August 29, 2007
Since the hurricane many local people have chosen to spend time in the area, helping to rebuild.
A group from the University of Virginia Health System’s Remote Area Medical team has been to the gulf a number of times have assisted over 20,000 victims of the storm.
“These people really, really were without any type of health care. All prescription medicines, routine checkups, there were people that were having cardiac trouble that had no place to go, nobody that would see them,” said one nurse volunteer, Lynn Vitzthum.
Their first experience was working for a week out of a high school with no power.
They saw thousands who lost their jobs and their healthcare.
But just as the water took away the lives they had built, it didn't wash away their sense of hope.
“To just hear their stories, I think there was so much gained for us by listening, but the patients by having someone listen to the story about what had happened to them and their hope was that we would come back and tell their story to other people,” said Audrey Synder, another nurse.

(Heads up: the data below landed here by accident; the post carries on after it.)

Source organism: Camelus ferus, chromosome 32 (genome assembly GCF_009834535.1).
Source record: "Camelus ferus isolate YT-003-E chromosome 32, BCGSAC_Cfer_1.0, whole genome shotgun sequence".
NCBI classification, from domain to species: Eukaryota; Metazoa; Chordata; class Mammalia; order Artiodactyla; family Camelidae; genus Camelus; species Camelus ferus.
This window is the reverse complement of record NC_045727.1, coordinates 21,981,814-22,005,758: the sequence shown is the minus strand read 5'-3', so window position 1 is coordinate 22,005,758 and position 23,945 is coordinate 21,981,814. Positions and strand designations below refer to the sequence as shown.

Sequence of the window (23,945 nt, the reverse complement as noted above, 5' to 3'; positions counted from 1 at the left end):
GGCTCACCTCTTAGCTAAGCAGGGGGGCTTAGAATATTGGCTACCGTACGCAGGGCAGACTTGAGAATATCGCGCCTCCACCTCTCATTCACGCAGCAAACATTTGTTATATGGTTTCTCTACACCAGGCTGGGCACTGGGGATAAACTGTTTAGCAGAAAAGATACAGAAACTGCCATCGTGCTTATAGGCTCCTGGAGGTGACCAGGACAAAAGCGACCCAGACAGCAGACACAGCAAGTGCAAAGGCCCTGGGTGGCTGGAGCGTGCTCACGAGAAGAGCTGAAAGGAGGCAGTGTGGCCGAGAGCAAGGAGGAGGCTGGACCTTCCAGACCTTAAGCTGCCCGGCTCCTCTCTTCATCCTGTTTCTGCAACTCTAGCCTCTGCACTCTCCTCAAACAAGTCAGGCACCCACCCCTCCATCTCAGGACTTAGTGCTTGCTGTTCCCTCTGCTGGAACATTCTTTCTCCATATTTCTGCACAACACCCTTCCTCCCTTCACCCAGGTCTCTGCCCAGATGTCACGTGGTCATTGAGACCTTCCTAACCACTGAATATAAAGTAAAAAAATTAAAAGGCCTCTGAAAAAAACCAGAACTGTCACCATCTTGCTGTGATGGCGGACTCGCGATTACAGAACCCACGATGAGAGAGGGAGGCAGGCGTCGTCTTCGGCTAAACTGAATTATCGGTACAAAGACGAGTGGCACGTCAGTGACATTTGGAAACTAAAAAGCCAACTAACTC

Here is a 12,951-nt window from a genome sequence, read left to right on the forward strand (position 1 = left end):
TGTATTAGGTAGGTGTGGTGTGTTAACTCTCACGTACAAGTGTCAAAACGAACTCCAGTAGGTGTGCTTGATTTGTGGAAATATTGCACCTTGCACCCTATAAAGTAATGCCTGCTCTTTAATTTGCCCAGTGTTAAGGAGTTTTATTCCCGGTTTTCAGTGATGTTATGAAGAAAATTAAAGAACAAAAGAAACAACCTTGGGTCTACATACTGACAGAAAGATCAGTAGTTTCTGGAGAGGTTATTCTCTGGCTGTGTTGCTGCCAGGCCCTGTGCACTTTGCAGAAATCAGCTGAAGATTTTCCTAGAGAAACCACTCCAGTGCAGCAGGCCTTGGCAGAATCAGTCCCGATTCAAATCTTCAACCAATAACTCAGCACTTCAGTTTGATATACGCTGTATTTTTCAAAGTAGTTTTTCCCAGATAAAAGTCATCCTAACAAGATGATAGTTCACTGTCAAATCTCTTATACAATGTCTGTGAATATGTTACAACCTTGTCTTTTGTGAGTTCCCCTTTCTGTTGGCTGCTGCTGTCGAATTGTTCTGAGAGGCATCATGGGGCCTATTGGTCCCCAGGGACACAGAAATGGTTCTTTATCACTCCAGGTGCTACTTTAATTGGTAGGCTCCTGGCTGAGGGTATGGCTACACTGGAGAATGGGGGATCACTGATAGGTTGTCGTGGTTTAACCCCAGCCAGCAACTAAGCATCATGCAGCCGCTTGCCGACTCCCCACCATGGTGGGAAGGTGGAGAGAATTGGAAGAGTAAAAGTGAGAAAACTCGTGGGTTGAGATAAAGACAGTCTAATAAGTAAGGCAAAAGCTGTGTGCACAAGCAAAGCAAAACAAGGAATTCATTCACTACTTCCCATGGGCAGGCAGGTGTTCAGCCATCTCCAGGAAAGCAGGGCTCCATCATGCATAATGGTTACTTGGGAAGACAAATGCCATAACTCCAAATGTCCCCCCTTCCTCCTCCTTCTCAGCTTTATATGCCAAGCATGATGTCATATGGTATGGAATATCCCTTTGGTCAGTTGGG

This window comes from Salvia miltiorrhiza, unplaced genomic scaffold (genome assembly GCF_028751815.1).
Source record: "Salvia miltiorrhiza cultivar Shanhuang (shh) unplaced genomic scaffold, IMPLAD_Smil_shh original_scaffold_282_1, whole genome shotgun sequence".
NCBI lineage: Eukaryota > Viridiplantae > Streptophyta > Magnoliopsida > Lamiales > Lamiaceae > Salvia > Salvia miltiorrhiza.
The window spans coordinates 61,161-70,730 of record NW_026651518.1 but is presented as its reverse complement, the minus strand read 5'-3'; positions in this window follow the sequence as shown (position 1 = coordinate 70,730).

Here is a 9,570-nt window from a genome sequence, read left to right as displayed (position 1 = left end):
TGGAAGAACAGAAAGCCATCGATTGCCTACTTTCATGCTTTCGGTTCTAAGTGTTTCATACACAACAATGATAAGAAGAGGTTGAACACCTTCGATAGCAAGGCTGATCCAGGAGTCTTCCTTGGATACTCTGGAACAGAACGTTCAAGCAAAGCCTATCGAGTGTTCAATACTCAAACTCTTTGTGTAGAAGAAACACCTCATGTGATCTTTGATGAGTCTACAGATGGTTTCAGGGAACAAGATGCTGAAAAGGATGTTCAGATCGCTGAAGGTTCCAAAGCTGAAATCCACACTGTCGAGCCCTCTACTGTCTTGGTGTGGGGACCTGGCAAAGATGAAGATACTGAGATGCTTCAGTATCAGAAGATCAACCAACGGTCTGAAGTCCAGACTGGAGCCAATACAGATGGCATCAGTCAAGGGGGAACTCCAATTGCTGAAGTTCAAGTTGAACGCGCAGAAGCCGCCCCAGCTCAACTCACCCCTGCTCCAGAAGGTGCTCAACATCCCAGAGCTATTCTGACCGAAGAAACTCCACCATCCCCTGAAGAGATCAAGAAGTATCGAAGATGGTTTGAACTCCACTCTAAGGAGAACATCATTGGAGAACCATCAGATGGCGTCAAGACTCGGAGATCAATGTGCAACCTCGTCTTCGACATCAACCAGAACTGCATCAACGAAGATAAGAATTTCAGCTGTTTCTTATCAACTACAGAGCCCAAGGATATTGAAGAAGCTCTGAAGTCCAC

Dr Ross Isaacs says even two years and thousands of dollars later; Katrina continues to rain down as a quiet storm.
“Even those the waters have receded, there’s still a storm out there in terms of health care crisis. As long as that storms there, it’s not myself, there’s a group of us here that will go. And we do it as a team. As long as that storms there, we will be there to take care of people, said Isaacs.